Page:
The Transformation Plan overstates the threat of the Internet to the Postal Service. While this report provides one of the more balanced approaches toward this subject, it still suggests that "the sky is falling."


    The Internet has made it easier for some people to adopt electronic bill presentment and payment. But that adoption rate remains much slower than previously predicted and will probably remain slow for some time. Many are still not connected to the Internet and most are using a dial-up connection. The "dot-bomb" implosion and the Enron and WorldCom scandals will reverberate for years to come. In this climate of fear, people will be wary about conducting financial transactions online. Also, as the report states, the Postal Service remains the primary delivery service for packages sent to the home. Let's acknowledge the importance of the Web, but let's not overrate it.


    And I don't agree that eliminating the salary cap for senior executives will lead to increased efficiencies. Are the current managers saying they aren't as qualified as others who get paid more money? Or will they suddenly become better managers if we pay them more?


    Excellence in management is not guaranteed by higher salaries. In 2001, Kenneth Lay was paid $1.3 million to lead Enron into disaster. Meanwhile, Alan Greenspan shepherds the nation's economy as the Chairman of the Federal Reserve while he is paid the same salary as the Postmaster General. Likewise, for approximately $150,000 a year, the Chairman of the Joint Chiefs, General Richard Myers, heads the Department of Defense, the world's largest enterprise. These leaders, and the men and women who work in their organizations, have long recognized that money is overrated in its power as a motivator. Strong leadership is needed. But leadership can't be bought.


    The Transformation Plan does have many good ideas. First and foremost is the idea of becoming a Commercial Government Enterprise, which will bring about substantial change and will counter the rabid calls for privatization. The postal worker strikes in Germany and the financial woes of Consignia, the British postal service, have shown that privatization isn't a cure-all.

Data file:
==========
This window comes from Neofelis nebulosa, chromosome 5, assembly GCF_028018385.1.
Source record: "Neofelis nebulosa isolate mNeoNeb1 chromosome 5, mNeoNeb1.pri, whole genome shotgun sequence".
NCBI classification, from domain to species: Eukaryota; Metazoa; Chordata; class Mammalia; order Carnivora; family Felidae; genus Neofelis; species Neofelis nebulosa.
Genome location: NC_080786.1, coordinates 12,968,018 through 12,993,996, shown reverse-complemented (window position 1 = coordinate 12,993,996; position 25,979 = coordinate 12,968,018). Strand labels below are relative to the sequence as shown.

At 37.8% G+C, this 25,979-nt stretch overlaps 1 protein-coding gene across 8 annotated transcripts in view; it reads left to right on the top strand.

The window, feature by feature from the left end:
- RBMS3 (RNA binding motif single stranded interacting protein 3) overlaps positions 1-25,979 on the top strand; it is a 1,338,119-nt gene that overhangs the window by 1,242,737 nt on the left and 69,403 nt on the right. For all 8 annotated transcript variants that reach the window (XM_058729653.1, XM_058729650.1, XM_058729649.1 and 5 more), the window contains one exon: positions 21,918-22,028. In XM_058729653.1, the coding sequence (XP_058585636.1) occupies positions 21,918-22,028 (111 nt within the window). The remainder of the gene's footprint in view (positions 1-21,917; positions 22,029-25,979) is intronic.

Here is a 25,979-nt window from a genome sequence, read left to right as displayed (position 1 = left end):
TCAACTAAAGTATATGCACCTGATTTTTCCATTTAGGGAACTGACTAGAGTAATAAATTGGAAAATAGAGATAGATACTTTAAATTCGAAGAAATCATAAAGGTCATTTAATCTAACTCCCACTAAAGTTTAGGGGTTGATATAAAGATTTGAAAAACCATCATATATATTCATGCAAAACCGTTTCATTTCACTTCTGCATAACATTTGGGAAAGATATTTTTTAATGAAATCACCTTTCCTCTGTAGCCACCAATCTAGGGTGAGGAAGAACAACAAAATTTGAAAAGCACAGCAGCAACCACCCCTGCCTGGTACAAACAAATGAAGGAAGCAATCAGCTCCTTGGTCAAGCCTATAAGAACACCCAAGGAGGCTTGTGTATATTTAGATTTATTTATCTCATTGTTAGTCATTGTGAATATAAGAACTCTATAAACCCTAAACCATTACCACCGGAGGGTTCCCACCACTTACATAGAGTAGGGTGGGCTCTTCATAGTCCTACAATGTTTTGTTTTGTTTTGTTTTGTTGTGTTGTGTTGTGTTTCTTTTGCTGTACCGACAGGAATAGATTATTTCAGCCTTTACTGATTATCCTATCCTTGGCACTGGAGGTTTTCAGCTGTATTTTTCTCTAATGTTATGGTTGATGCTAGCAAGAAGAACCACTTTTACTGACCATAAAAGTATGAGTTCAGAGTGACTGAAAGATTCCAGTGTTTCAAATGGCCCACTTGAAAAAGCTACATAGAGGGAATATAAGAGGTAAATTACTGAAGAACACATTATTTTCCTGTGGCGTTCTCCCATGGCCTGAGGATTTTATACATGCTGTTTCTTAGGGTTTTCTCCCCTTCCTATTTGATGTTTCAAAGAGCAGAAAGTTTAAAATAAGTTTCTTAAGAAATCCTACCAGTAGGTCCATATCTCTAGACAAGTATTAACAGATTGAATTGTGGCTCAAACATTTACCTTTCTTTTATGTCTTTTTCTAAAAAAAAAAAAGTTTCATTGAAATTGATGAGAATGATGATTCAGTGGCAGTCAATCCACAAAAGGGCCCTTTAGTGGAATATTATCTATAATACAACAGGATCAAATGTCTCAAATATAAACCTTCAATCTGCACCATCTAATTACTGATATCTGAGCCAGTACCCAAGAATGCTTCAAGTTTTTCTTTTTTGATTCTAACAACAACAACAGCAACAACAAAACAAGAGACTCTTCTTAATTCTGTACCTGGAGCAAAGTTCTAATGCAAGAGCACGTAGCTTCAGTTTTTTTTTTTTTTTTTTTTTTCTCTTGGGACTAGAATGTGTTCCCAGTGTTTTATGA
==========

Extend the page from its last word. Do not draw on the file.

The Transformation Plan is also infused with a customer-centric focus. In today's economy, the customer must be the focal point of any business strategy. The Postal Service recognizes that it has a variety of customers (businesses, direct-mailers and the public). The Transformation plan includes ways to improve value and service for all Postal Service customers, while preserving universal service: the right of every American.


    The closing of unprofitable post offices is a good idea. A better idea is to open the extensive network of Postal Service retail outlets to other parties. Supermarkets have already done this with bank branches, increasing traffic and customer loyalty. The Postal Service should be as creative as possible with potential partners. Wouldn't it be great to sip a cup of gourmet coffee while waiting in line to send a certified letter?


    The Postal Service's Transformation Plan is the first step in an era that will bring the greatest changes this industry has seen for more than 30 years. The plan is sure to be the subject of many enthusiastic perhaps heated discussions. Read the entire plan, and be an informed participant in these discussions. It's worth the effort.


    Mark M. Fallon is the president and CEO of the Berkshire Company, a consulting firm specializing in mail and document processing strategies. For more information, visit